Facts about Cannonball Jellyfish

Facts about Cannonball Jellyfish
Some known and some unheard facts about the cannonball jellyfish have been presented in this article. So prepare to get up-close and personal with this beautiful swimmer of the ocean.
Cannonball Jellyfish
As a kid when I heard about something called 'jellyfish', guess what I had imagined? A cute little fish sitting on top of a red delicious jelly. But sadly, my imagination was short-lived, as I came to know about the real jellyfish; it was nothing like a small fish, nor it had anything to do with jelly. These creatures, also known as jellies, can be found in oceans across the world. There are several species of jellyfish known to man; the smallest being the Irukandji (Carukia Barnesi), and the largest being the lion's mane jellyfish (Cyanea capillatsa).

Cannonball Jellyfish

The cannonball jellyfish gets its name from its make that resembles the shape and size of a cannonball. It has a bell that is of the shape of a dome, and this is what gives it its look. Unlike most species of jellies, this one lacks tentacles, but is equipped with oral arms underneath the body. These arms have a dual purpose; they help in propelling the fish, and in foraging. Its bell is covered with pigmentation that may vary from brown to purple.

# Habitat, perhaps, is the most vital element in all living organisms' lives. A habitat is the very place where we are provided with what we require to maintain life. The population of these jellyfish is distributed in the deepest ocean in the world, which is the Pacific, the mid regions of the Atlantic Ocean, and in waters of New England, all the way to Brazil. Warm waters with an average temperature of 23 degree Celsius was considered ideal for these swimmers.

# After habitat, diet is most essential for survival, and reproduction. Experts have found that the diet of these jellies is made up of zooplankton and red drum larvae.

# Sexual reproduction is not the only way for the cannonball jellyfish to reproduce. Their anatomy allows them to reproduce asexually too. Experts say that, sexual reproduction occurs when these creatures are in their medusa state. This is the state when the jellies have attained full maturity. And when they are in their polyp state, asexual reproduction occurs through budding. During sexual reproduction, these jellies shoot their sperm out of their mouth, which are caught by another jellyfish thus, causing fertilization. The oral arms around the mouth contain special pouches which serve as wombs for the embryo to develop. A few hours later, the larvae detach themselves from the pouches and find a hard structure to latch on to. It is there that the larvae grow in polyps, and even being in this stage, they are capable of preying on small creatures that pass by.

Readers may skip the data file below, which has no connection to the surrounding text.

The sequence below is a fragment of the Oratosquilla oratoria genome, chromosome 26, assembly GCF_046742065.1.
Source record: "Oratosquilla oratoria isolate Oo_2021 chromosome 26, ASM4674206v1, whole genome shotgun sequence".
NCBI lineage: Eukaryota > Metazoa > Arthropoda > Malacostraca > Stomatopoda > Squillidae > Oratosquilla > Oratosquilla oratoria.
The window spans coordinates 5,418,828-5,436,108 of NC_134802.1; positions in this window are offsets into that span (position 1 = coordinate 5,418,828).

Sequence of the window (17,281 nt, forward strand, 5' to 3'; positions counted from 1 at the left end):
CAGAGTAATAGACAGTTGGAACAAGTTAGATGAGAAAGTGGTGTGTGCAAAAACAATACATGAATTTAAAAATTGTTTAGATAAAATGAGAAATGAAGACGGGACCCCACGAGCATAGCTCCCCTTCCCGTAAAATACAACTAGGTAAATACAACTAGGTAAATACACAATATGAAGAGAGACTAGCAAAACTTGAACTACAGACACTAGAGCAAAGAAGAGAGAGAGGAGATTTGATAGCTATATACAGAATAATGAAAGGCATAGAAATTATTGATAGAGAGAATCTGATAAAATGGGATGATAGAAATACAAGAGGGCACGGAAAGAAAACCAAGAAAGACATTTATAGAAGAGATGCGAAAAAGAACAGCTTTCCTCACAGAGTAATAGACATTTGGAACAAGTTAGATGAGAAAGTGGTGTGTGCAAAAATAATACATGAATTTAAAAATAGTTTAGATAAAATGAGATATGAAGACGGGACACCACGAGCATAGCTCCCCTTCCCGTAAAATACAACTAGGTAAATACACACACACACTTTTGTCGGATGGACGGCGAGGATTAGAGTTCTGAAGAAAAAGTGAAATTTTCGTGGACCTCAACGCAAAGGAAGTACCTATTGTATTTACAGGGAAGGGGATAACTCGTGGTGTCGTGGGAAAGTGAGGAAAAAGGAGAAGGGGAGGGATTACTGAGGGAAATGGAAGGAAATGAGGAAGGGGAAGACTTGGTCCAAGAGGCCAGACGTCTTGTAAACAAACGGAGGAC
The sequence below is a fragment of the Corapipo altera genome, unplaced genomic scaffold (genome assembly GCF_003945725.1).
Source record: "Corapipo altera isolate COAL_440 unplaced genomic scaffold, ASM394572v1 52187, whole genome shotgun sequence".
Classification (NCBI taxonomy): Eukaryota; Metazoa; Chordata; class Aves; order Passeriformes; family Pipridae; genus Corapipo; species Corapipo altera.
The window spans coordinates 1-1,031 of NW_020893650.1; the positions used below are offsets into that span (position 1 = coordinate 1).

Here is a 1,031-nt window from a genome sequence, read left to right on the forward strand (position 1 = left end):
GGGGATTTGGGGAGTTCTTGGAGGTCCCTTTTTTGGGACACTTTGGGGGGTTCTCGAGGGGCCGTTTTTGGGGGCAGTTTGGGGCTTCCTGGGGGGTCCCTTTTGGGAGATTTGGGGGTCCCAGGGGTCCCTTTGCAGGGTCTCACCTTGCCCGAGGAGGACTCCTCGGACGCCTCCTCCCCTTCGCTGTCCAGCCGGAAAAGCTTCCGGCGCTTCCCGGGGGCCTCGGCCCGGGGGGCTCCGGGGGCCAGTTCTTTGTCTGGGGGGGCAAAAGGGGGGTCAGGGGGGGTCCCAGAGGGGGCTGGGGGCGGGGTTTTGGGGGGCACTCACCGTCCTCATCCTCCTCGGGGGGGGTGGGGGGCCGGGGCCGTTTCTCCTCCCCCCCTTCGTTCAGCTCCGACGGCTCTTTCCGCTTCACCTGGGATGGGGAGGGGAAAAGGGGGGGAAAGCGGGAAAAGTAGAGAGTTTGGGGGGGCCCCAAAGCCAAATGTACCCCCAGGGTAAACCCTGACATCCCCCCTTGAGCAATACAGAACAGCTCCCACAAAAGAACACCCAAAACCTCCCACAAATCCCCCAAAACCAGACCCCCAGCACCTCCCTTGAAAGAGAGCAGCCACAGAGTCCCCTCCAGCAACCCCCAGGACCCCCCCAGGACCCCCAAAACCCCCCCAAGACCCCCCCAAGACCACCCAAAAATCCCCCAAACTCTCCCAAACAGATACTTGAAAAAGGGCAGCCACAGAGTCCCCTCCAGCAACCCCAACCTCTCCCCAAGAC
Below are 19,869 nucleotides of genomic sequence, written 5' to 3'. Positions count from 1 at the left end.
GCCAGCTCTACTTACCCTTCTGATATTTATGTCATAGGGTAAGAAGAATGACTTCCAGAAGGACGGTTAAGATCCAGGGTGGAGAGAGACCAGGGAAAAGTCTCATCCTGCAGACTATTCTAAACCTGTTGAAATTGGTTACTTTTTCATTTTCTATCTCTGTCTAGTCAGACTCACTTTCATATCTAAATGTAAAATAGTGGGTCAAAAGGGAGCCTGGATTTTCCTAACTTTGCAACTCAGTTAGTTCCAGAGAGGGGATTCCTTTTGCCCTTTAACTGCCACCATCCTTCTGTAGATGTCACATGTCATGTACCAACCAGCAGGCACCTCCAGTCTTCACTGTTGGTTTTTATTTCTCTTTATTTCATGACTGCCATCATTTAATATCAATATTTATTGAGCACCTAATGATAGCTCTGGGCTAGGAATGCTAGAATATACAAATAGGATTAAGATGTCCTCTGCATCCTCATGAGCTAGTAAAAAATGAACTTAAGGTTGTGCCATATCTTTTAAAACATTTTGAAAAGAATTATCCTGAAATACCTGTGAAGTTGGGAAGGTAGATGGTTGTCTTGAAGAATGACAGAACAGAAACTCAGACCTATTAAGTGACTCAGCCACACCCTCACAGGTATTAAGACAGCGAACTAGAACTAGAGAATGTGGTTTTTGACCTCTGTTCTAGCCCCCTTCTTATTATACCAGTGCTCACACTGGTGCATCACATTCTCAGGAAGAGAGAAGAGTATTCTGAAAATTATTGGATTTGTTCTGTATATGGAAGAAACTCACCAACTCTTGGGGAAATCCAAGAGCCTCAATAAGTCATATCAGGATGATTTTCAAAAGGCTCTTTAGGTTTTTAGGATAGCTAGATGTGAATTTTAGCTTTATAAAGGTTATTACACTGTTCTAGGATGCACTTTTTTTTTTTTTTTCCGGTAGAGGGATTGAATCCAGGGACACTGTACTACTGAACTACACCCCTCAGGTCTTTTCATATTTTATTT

# Most species of jellyfish are poisonous to living beings, the most notorious being the box jellyfish which is also toxic in nature. They release a toxic mucus that is harmful for small fish in their immediate vicinity, and is also good enough to ward off predators during a face off. There are a few cases where these fish have known to sting humans, but their toxins are potent enough to trigger heart complications in humans and animals. A cannonball jellyfish attacks only when instigated.

Some Quick Facts
  • These jellyfish share a symbiotic relationship with the portly spider crab.
  • These fish make up for an ideal diet for people in various parts of the world because they are loaded with proteins, and at the same time, are scarce in fat content and most importantly, cholesterol.
  • Some people have the notion that these creatures are helpful for conditions such as arthritis, bronchitis and high blood pressure.
  • These jellyfish are processed right away after they are taken out of the water, for they tend to get stale rapidly.
  • They play a very important role in the ecosystem as they are the main food source of the leatherback sea turtle, which is an endangered animal species on Earth.
And to conclude with one more fact about the cannonball jellyfish, its scientific name 'Stomolophus meleagris' means 'many mouthed hunter.' Adios!